Trends in US Spatial Inequality: Concentrating Affluence and a Democratization of Poverty
AbstractWe use Bureau of Economic Analysis, census, and Current Population Survey data to study trends in income inequality across US states and counties from 1960–2019. Both states and counties have diverged in terms of per capita pretax incomes since the late 1990s, with transfers serving to dampen this divergence. County incomes have been diverging since the late 1970s. These trends in mean income mask opposing patterns among top- and bottom-income quantiles. Top incomes have diverged markedly across states since the late 1970s. In contrast, bottom-income quantiles and poverty rates have converged across areas in recent decades.
CitationGaubert, Cecile, Patrick Kline, Damián Vergara, and Danny Yagan. 2021. "Trends in US Spatial Inequality: Concentrating Affluence and a Democratization of Poverty." AEA Papers and Proceedings, 111: 520-25. DOI: 10.1257/pandp.20211075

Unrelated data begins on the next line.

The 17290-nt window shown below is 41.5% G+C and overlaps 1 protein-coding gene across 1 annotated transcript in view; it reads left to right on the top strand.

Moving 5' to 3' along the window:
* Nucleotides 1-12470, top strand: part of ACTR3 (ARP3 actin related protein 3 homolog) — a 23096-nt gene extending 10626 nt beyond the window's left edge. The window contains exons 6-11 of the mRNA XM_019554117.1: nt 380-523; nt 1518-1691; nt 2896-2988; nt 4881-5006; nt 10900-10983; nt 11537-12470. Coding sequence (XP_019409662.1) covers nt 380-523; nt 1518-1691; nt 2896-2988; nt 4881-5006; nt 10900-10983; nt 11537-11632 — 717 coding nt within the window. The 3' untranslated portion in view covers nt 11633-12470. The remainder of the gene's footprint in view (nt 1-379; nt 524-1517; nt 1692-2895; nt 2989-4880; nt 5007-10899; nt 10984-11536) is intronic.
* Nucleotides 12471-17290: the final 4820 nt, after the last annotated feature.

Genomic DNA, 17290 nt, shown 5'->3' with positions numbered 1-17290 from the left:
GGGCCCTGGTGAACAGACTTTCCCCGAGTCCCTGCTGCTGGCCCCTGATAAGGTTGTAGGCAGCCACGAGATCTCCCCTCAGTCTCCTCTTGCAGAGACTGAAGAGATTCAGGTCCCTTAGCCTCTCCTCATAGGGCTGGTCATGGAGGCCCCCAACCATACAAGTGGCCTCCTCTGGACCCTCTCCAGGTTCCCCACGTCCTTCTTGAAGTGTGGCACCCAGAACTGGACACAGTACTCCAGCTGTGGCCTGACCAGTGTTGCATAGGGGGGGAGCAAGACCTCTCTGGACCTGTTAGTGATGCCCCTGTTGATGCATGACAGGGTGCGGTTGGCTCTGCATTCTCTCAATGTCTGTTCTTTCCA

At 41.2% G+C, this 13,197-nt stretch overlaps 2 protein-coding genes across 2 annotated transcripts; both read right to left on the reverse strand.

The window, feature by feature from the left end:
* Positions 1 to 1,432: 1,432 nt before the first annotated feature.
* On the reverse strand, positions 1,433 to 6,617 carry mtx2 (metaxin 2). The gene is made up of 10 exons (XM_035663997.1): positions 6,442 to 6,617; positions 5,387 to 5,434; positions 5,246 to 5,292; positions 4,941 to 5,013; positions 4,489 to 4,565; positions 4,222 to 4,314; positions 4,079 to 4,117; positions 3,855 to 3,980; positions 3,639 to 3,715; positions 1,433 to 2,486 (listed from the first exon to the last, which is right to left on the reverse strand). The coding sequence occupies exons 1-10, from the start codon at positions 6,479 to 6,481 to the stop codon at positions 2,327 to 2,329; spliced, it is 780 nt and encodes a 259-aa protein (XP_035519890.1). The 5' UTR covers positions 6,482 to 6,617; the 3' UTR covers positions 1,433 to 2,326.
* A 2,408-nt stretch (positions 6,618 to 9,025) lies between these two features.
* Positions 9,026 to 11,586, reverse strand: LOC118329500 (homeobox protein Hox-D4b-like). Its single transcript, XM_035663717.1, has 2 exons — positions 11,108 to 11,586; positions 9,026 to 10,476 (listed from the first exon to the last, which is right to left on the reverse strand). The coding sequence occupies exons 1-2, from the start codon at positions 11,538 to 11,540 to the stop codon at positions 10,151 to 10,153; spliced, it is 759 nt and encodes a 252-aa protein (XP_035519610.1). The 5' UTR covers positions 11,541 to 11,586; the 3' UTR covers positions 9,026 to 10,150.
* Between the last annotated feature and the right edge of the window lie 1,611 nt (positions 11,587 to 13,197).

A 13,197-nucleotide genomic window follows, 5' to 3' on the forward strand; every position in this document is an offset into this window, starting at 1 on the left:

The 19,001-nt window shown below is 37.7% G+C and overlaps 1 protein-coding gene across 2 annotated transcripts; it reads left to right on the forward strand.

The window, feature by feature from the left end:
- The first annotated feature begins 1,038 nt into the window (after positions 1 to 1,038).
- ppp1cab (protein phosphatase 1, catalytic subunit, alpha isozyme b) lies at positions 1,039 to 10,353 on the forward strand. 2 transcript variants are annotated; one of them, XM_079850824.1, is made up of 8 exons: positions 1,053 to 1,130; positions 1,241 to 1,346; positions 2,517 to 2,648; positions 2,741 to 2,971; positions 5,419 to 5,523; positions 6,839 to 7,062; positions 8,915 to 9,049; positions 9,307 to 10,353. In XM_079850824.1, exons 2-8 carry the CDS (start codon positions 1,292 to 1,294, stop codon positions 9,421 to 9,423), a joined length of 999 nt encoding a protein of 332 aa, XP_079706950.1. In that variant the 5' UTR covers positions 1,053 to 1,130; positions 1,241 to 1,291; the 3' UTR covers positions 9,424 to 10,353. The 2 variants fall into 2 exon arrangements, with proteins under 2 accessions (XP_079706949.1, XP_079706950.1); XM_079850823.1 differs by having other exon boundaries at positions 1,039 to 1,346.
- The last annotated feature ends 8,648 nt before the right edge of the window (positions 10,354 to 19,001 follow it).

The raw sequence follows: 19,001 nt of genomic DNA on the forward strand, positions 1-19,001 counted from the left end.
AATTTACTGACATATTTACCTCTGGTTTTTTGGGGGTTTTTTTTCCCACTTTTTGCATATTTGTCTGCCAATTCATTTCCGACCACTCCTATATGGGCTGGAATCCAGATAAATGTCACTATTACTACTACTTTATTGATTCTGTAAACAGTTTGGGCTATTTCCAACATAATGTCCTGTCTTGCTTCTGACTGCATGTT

- D31 Personal Income, Wealth, and Their Distributions
- D63 Equity, Justice, Inequality, and Other Normative Criteria and Measurement
- I32 Measurement and Analysis of Poverty
- R11 Regional Economic Activity: Growth, Development, Environmental Issues, and Changes
- N32 Economic History: Labor and Consumers, Demography, Education, Health, Welfare, Income, Wealth, Religion, and Philanthropy: U.S.; Canada: 1913-